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An interview with..., Bristol Teaching Awards, News, Teaching and Learning Gallery, Teaching Stories

An interview with… Francesco Fornetti

Francesco Fornetti, a Senior Lecturer in the Department of Electrical and Electronic Engineering, has been shortlisted for the Inspiring and Innovative Teaching Award for the Faculty of Engineering, with multiple nominations referring to him going ‘above and beyond’ in his teaching. He shares some of the work he has done, as well as his teaching ‘best’ moments, below.

Can you tell us a little bit about your background and teaching experience?

I have been a member of the academic team at the University of Bristol for 6 years and very active in developing novel teaching methods for electronic engineering for the past 10 years.

I see teaching as the process of stimulating curiosity and creating enthusiasm about a subject in a way that encourages, inspires and enables students to explore independently beyond the confines of a prescribed syllabus.

What are your best teaching moments?

​​In 2010, I pioneered a novel approach to teaching Analogue Electronics and Radio Frequency Engineering, which employs a powerful simulation tool (AWR DE), traditionally employed for circuit design, to create a virtual teaching laboratory. This enables students to learn in a virtual laboratory environment where they can safely carry out inquiry-based and experiential learning. To support this, I created many bespoke video tutorials which may be freely accessed on my YouTube channel and website.

This article provides a comprehensive overview of this work and the ethos that underpins it.

In 2015, I created home lab kits, based on USB- and battery-powered instrumentation, that students could use anytime and anywhere. These greatly promote independent learning, reduce the pressure that students feel during scheduled lab sessions and help teaching staff cater for the very broad range of abilities of first-year undergraduates. They also enable students to experiment with their own ideas and projects.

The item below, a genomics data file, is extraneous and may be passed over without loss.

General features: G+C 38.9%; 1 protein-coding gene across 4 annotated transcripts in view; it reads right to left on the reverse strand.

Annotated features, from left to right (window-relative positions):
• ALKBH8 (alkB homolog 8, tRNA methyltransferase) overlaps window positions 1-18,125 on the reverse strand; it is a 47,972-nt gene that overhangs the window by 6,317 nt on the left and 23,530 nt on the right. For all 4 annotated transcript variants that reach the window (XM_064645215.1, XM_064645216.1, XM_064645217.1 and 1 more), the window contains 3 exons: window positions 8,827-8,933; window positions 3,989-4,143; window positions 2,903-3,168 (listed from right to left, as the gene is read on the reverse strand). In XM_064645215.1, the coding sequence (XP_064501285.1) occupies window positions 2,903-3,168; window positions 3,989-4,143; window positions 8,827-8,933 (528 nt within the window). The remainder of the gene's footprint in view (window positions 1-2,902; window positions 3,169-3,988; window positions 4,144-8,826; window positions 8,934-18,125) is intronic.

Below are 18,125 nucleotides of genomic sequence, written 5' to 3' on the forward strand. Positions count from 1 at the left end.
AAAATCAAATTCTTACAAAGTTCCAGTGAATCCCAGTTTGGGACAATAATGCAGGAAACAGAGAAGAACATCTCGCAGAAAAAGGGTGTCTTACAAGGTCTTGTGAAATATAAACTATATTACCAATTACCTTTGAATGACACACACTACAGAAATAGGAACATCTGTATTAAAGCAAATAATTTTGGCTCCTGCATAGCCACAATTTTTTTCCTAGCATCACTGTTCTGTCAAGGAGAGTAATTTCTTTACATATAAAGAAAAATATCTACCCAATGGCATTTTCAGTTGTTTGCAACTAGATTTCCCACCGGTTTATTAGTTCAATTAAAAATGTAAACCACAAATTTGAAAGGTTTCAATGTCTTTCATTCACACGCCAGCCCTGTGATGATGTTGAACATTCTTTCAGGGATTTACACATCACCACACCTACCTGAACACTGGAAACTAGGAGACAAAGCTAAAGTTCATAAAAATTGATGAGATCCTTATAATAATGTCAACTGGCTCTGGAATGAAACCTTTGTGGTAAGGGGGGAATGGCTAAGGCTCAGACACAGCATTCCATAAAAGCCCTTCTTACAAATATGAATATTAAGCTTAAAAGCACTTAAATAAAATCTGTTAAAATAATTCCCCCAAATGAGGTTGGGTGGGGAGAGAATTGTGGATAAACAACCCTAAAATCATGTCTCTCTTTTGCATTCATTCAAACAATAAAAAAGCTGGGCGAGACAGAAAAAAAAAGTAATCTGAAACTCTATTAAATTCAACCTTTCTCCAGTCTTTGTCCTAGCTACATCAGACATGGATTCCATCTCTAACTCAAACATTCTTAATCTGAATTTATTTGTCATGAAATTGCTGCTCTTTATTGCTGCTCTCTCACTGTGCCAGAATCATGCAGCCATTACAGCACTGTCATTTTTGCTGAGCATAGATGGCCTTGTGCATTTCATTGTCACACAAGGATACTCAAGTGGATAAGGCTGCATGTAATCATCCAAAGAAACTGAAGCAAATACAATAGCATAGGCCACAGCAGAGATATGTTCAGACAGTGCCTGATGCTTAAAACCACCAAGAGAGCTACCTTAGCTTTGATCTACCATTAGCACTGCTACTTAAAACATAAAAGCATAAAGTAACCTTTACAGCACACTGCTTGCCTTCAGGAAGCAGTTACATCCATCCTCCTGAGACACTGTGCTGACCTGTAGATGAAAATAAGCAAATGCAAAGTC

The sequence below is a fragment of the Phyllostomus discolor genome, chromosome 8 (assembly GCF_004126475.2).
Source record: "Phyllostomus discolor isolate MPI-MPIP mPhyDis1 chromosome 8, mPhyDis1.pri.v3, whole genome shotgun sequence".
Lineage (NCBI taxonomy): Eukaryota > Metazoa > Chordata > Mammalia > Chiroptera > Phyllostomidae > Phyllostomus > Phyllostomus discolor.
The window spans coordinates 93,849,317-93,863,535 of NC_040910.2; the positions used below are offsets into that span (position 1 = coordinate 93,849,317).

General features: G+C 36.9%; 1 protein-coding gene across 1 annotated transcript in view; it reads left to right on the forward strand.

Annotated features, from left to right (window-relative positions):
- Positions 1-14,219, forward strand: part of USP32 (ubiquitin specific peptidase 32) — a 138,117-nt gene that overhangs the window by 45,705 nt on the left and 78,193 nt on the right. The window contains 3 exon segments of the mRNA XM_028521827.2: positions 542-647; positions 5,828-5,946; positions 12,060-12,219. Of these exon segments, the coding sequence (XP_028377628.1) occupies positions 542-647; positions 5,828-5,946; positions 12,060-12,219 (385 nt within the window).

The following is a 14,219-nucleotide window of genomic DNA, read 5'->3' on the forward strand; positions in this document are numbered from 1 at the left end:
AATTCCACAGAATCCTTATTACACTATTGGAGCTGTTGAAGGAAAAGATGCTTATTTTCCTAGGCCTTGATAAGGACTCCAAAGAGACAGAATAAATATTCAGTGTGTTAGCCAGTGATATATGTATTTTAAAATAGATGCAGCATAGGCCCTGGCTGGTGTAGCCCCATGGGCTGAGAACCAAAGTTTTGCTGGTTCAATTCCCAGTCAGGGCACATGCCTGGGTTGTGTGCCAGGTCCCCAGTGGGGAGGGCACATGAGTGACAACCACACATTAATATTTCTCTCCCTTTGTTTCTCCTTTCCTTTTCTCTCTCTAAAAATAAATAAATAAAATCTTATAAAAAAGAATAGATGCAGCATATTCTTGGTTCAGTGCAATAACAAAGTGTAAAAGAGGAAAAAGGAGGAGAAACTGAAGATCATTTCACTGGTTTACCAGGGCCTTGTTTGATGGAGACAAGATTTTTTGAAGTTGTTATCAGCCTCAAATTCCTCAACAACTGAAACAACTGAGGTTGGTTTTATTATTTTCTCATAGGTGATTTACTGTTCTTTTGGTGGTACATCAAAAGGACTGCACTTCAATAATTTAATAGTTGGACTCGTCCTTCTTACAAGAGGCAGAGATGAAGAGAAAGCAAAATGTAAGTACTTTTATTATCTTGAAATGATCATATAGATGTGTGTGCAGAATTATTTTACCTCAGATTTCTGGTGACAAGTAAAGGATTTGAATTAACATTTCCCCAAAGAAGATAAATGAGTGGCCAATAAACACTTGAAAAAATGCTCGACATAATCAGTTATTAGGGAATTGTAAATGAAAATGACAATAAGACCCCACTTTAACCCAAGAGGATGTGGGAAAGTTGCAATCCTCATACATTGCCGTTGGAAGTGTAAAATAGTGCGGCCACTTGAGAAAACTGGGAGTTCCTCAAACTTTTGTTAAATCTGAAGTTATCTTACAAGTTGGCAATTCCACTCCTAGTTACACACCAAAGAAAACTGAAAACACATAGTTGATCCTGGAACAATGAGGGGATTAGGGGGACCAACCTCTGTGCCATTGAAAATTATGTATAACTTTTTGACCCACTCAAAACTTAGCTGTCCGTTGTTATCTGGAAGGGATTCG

What informs your pedagogical approach?

My pedagogical work is in part informed by my industrial experience with major corporations (Motorola, Rolls-Royce, MBDA Missile Systems) and consultancy firms (The Technology Partnership). This experience helped me lead the redesign of our main teaching laboratory in 2017 and create facilities that enable our academics to furnish students with the skills needed in the modern industrial world.  Each bench in this lab provides a network of connected instrumentation, which may be accessed remotely via a web interface. This future-proof design proved extremely useful during lockdowns since it allowed students to access lab benches remotely and carry out a variety of experiments from anywhere in the world.

My role has presented many challenges over the years, but I find it extremely rewarding.

Whilst I enjoy seeing how students develop thanks to the learning opportunities that I provide, what I truly love to see is what I can inspire them to do: their creativity and achievements inspire me right back!

How did you feel when you found out you had been shortlisted for the award?

I was very moved by the nominations that I have received for this award. I consider myself very blessed to have such motivated and understanding students and such wonderful colleagues.

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